Oxford Health NHS Foundation Trust
It’s really common to feel down now and again. But when you feel sad, lonely and anxious, these feelings won’t go away and they’re stopping you doing what you’d normally do of a day, then you may be depressed.
Depression happens on a sliding scale from mild through to severe. Sometimes it’s so overwhelming it stops you from doing anything at all. It can also be a symptom or part of other illnesses, for example people with bipolar disorder can move between periods of depression and periods of hypomania (feeling high, on top of the world, and feeling capable of doing virtually anything).
When you’re depressed you may:
Sadly, some people get to a point where they feel life’s hardly worth living anymore.
If you’re struggling to cope with a stressful situation in your life and you’ve been feeling this way for more than a fortnight it can sometimes lead to depression. Depression can also result from a build-up of lots of small problems which leave you feeling stuck and isolated.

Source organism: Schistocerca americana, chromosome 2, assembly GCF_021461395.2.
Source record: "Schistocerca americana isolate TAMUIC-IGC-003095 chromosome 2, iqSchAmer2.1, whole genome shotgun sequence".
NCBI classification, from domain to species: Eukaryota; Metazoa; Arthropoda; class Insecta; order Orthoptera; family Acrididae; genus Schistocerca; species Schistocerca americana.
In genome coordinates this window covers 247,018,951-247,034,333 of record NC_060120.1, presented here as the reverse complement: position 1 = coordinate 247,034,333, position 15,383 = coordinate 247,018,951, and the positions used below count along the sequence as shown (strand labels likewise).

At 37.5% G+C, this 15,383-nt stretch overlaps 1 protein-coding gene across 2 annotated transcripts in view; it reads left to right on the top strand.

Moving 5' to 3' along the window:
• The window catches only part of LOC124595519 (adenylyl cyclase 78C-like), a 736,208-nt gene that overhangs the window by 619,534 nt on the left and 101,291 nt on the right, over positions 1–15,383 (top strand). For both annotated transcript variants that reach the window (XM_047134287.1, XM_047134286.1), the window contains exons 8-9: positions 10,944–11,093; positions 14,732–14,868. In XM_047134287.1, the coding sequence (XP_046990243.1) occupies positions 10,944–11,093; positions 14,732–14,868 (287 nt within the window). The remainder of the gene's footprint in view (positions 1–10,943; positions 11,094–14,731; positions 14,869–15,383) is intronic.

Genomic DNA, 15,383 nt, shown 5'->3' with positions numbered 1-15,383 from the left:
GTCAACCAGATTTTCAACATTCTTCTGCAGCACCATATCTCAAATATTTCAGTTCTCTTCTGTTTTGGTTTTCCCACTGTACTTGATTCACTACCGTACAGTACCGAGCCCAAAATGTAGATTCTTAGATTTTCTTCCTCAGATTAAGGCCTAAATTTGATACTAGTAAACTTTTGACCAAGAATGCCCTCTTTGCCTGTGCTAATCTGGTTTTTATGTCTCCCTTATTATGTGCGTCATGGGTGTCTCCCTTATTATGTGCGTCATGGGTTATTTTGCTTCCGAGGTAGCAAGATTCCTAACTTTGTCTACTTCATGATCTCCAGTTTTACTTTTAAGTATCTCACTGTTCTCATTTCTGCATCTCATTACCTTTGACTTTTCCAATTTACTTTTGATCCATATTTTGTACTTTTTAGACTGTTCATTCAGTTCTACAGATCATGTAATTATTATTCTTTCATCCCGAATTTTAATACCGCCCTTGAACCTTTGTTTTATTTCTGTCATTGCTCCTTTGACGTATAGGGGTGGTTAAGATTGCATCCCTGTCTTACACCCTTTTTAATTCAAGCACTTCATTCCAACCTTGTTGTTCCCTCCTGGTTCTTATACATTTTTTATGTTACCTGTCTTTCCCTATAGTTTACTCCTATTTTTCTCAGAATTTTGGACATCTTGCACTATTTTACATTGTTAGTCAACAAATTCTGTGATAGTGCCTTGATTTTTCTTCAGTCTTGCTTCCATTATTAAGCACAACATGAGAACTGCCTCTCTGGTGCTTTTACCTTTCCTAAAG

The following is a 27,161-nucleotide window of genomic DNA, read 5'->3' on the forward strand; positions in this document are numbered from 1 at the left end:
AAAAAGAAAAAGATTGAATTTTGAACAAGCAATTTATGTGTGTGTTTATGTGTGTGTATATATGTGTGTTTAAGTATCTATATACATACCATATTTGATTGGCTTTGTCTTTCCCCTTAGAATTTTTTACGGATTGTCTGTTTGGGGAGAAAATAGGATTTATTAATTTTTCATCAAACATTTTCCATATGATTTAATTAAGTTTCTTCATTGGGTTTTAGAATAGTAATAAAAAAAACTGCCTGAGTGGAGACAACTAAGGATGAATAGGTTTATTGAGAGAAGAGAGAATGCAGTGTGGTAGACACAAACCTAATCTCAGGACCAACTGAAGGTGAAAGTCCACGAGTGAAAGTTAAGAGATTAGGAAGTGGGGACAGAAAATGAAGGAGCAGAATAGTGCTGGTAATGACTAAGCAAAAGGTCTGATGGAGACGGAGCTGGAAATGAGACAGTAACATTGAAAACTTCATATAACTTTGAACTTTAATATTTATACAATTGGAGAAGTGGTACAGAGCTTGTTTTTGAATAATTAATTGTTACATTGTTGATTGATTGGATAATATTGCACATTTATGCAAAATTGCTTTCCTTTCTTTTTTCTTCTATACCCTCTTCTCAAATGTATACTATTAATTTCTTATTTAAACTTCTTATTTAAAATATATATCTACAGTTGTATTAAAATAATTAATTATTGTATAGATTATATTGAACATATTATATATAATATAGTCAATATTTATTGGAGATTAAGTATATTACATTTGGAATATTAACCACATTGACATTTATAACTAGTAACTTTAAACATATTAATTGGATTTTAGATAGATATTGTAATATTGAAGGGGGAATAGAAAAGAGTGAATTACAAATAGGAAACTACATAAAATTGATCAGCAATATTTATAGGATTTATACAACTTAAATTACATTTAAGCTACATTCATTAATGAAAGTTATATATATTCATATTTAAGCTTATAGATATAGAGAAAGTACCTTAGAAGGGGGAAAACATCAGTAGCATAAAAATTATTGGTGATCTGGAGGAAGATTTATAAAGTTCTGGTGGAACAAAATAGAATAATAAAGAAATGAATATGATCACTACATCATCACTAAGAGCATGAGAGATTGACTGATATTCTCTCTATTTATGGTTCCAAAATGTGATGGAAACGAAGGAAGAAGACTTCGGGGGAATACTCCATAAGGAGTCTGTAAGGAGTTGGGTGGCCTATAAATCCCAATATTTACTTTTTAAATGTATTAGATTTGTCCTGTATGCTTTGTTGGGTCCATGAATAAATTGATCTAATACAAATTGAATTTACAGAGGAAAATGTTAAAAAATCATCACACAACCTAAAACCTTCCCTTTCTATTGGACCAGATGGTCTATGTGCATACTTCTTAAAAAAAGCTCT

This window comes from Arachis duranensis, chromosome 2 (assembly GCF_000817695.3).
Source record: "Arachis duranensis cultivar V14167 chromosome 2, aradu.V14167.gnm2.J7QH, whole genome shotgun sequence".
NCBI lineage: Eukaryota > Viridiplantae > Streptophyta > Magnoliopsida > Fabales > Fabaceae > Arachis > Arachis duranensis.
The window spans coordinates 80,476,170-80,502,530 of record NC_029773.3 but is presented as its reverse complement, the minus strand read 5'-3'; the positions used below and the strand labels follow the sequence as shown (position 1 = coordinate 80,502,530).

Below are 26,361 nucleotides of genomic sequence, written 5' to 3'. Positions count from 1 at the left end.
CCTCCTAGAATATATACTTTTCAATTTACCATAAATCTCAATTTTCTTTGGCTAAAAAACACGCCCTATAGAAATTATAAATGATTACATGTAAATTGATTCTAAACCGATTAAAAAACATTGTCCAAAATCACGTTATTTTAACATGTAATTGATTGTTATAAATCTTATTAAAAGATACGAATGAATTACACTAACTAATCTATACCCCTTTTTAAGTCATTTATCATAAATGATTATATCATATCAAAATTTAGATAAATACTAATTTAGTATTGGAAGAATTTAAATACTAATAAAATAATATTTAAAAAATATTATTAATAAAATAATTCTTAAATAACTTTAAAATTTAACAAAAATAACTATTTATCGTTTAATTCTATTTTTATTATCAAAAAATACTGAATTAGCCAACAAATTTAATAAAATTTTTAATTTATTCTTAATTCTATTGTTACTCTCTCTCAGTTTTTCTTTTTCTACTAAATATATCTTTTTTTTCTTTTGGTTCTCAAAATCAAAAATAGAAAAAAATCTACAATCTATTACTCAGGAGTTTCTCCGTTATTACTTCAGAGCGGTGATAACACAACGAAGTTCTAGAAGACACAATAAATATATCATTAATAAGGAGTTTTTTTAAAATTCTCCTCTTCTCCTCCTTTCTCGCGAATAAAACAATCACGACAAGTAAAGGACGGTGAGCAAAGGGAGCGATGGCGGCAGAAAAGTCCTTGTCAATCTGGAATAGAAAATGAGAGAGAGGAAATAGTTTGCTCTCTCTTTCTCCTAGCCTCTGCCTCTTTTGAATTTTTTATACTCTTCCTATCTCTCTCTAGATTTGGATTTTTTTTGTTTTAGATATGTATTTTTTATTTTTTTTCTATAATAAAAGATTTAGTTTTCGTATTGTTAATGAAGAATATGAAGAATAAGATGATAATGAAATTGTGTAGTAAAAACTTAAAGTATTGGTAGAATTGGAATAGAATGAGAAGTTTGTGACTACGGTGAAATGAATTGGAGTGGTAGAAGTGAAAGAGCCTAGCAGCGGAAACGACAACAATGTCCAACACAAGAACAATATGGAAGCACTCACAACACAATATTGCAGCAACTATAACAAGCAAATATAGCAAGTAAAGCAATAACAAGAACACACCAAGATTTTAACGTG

There are things you can do to help these types of thoughts and feelings.
There are other treatments available which can vary depending on the scale of your depression but include self-help materials, counselling cognitive behavioural therapy (CBT), interpersonal therapy and medication (such as anti-depressants). CAMHS or your GP will be able to speak to you more about these options.